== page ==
Tens of millions of people worldwide are thought to have developed long-term symptoms and conditions in the wake of a SARS-CoV-2 infection. But this sometimes-debilitating phenomenon, often called long COVID, remains a puzzle to researchers. What causes it? Who gets it? And, perhaps, the most maddening one: What is it?
Long COVID patients have reported a wide spectrum of more than 200 symptoms. Some are common, like loss of smell, while others are rarer, like tremors. Some patients have familiar constellations of symptoms, others seem to have idiosyncratic assortments.
Researchers hypothesize that long COVID may simply be an umbrella term for a collection of variable—and potentially overlapping—post-COVID conditions that may have different causes. Those causes might include autoimmunity, immune system dysregulation, organ injury, viral persistence, and intestinal microbiome imbalances (dysbiosis).
As millions continue to struggle with the realities of their conditions, research on long COVID is, unfortunately, still in its infancy. But a study published Thursday in JAMA offers a hopeful small step toward understanding the condition. With data from 9,764 participants, researchers whittled down long COVID’s more than 200 symptoms to a weighted list of 12 core symptoms. The list is not a final definition of long COVID as it needs to be validated in further studies. But it’s a start. It could help direct further research, identify different subtypes of long COVID, and develop diagnostic tools, like biomarkers.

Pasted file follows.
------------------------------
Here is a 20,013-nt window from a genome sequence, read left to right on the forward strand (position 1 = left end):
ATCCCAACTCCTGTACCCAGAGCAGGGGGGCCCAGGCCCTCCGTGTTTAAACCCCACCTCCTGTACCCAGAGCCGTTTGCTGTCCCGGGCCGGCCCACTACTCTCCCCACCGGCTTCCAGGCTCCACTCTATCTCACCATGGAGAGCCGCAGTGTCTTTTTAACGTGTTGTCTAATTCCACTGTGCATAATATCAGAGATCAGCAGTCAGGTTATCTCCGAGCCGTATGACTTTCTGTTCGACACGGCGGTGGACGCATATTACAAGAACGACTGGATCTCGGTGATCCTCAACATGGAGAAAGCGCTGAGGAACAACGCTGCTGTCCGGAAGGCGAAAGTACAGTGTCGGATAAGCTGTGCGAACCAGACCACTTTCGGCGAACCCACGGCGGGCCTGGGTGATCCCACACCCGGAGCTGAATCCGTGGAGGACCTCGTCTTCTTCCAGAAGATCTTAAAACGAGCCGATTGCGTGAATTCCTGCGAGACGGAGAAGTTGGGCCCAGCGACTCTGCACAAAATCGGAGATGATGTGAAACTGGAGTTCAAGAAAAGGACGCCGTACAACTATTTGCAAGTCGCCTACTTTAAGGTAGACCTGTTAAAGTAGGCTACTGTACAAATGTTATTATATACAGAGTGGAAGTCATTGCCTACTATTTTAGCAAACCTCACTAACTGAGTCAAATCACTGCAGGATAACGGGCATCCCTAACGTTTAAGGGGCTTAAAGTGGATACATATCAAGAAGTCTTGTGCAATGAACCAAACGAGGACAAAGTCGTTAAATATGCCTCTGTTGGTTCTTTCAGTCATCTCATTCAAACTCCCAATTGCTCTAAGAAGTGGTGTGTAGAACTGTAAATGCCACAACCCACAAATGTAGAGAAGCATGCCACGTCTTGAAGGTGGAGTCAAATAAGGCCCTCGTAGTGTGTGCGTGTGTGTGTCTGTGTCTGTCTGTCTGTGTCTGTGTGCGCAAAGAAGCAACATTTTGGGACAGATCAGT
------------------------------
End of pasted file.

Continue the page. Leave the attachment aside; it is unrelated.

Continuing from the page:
The study—part of the National Institutes of Health’s Researching COVID to Enhance Recovery (RECOVER) Initiative—surveyed symptoms and conditions among people with a past SARS-CoV-2 infection (8,646 people) and those without (1,118). Researchers looked at the frequency of each symptom identified and the symptoms that differentiated the infected from the uninfected.
They came to a core list of 12 symptoms and assigned each symptom a score that represented the odds of it being related to COVID-19. The scores for each of the 12 symptoms ranged from 1 to 8, and the researchers added up the symptom points for each person in the trial. Based on the spectrum of score totals seen among uninfected people, the researchers concluded that a score of 12 was a reasonable cutoff for determining if someone had long COVID. And that cutoff was validated when they looked at how it correlated with the participants’ reports of quality of life and health.
Here is the list of 12 symptoms and their scores:
|Loss of smell or taste||8|
|Post-exertional malaise (feeling tired after minor physical or mental activity)||7|
|Changes in sexual desire or capacity||1|